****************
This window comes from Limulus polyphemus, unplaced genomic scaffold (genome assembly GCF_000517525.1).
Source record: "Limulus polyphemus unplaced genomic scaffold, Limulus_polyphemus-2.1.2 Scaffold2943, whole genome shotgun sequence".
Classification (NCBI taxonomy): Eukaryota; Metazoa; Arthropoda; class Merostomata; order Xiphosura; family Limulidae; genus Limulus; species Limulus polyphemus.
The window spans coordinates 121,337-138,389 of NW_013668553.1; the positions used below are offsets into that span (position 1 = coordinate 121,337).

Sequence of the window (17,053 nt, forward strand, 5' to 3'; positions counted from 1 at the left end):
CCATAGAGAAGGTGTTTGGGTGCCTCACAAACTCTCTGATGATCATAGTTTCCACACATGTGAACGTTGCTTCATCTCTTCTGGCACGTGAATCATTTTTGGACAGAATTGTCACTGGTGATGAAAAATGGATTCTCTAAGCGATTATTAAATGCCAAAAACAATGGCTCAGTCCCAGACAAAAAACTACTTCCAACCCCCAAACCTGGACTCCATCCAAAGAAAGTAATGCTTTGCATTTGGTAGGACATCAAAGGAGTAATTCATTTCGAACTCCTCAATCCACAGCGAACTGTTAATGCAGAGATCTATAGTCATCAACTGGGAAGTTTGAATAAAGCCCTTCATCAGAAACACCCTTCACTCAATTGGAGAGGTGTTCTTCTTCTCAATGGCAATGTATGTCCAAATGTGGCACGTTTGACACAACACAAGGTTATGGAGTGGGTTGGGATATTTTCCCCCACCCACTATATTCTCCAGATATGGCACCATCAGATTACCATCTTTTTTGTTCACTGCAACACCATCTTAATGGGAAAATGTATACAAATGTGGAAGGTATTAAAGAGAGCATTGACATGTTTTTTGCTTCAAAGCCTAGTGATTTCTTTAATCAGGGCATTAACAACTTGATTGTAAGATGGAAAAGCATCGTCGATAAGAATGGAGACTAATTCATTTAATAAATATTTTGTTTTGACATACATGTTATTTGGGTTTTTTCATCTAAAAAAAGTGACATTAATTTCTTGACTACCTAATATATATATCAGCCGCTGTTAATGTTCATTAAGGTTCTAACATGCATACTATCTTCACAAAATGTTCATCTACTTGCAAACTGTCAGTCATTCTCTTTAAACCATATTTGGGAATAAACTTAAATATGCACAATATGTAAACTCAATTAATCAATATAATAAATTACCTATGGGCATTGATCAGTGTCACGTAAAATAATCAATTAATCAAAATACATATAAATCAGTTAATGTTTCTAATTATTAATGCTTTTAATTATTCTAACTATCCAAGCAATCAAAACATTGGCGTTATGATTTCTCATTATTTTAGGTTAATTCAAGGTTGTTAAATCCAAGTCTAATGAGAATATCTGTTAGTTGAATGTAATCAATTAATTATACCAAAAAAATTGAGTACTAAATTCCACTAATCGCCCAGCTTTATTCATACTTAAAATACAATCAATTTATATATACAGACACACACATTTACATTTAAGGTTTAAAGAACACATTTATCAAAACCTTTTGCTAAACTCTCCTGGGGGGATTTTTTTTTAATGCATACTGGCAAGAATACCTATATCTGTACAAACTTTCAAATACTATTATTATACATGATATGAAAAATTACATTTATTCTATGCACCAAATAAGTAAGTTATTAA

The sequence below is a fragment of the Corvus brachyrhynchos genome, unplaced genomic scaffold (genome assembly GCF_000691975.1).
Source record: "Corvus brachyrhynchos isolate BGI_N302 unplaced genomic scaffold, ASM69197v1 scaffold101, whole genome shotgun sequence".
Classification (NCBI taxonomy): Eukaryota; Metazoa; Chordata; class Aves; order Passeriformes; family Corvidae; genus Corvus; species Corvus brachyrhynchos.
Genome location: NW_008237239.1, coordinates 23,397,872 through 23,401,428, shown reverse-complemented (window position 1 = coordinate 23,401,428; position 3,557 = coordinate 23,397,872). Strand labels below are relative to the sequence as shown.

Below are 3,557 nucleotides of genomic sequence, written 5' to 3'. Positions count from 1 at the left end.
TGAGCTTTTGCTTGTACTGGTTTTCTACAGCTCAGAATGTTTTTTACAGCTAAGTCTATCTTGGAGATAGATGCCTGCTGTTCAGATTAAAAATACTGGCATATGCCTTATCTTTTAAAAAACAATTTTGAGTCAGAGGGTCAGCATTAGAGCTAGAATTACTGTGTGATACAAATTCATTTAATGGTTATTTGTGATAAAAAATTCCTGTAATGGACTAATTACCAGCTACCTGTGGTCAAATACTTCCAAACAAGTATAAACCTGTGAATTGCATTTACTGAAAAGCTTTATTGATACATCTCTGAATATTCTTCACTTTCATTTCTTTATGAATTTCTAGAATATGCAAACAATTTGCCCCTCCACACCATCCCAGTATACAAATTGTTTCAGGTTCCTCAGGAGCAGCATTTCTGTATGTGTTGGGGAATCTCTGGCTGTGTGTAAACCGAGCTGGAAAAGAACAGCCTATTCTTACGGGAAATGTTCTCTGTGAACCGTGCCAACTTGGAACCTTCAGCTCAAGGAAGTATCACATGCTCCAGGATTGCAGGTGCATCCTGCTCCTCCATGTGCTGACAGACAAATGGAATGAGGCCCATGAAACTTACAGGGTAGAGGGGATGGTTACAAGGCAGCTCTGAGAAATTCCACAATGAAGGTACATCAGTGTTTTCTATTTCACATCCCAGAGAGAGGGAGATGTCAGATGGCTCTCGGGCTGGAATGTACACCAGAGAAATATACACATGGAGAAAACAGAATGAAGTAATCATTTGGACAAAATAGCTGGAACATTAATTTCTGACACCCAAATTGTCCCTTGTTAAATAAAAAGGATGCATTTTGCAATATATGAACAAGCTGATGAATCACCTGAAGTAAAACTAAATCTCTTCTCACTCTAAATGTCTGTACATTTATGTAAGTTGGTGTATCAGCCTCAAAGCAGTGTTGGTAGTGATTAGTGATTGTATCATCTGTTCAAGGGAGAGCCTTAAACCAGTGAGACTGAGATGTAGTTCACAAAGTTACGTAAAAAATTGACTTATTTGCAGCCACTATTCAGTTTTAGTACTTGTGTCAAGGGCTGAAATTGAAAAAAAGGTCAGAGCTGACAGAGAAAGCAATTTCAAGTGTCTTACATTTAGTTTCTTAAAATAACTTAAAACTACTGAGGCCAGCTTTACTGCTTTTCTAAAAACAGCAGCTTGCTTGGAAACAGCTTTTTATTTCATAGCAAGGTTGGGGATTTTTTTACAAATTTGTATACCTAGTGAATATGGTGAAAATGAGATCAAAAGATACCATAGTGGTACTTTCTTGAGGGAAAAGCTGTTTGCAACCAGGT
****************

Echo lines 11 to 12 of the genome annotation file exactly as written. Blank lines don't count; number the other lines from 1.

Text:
Below are 3,557 nucleotides of genomic sequence, written 5' to 3'. Positions count from 1 at the left end.
TGAGCTTTTGCTTGTACTGGTTTTCTACAGCTCAGAATGTTTTTTACAGCTAAGTCTATCTTGGAGATAGATGCCTGCTGTTCAGATTAAAAATACTGGCATATGCCTTATCTTTTAAAAAACAATTTTGAGTCAGAGGGTCAGCATTAGAGCTAGAATTACTGTGTGATACAAATTCATTTAATGGTTATTTGTGATAAAAAATTCCTGTAATGGACTAATTACCAGCTACCTGTGGTCAAATACTTCCAAACAAGTATAAACCTGTGAATTGCATTTACTGAAAAGCTTTATTGATACATCTCTGAATATTCTTCACTTTCATTTCTTTATGAATTTCTAGAATATGCAAACAATTTGCCCCTCCACACCATCCCAGTATACAAATTGTTTCAGGTTCCTCAGGAGCAGCATTTCTGTATGTGTTGGGGAATCTCTGGCTGTGTGTAAACCGAGCTGGAAAAGAACAGCCTATTCTTACGGGAAATGTTCTCTGTGAACCGTGCCAACTTGGAACCTTCAGCTCAAGGAAGTATCACATGCTCCAGGATTGCAGGTGCATCCTGCTCCTCCATGTGCTGACAGACAAATGGAATGAGGCCCATGAAACTTACAGGGTAGAGGGGATGGTTACAAGGCAGCTCTGAGAAATTCCACAATGAAGGTACATCAGTGTTTTCTATTTCACATCCCAGAGAGAGGGAGATGTCAGATGGCTCTCGGGCTGGAATGTACACCAGAGAAATATACACATGGAGAAAACAGAATGAAGTAATCATTTGGACAAAATAGCTGGAACATTAATTTCTGACACCCAAATTGTCCCTTGTTAAATAAAAAGGATGCATTTTGCAATATATGAACAAGCTGATGAATCACCTGAAGTAAAACTAAATCTCTTCTCACTCTAAATGTCTGTACATTTATGTAAGTTGGTGTATCAGCCTCAAAGCAGTGTTGGTAGTGATTAGTGATTGTATCATCTGTTCAAGGGAGAGCCTTAAACCAGTGAGACTGAGATGTAGTTCACAAAGTTACGTAAAAAATTGACTTATTTGCAGCCACTATTCAGTTTTAGTACTTGTGTCAAGGGCTGAAATTGAAAAAAAGGTCAGAGCTGACAGAGAAAGCAATTTCAAGTGTCTTACATTTAGTTTCTTAAAATAACTTAAAACTACTGAGGCCAGCTTTACTGCTTTTCTAAAAACAGCAGCTTGCTTGGAAACAGCTTTTTATTTCATAGCAAGGTTGGGGATTTTTTTACAAATTTGTATACCTAGTGAATATGGTGAAAATGAGATCAAAAGATACCATAGTGGTACTTTCTTGAGGGAAAAGCTGTTTGCAACCAGGT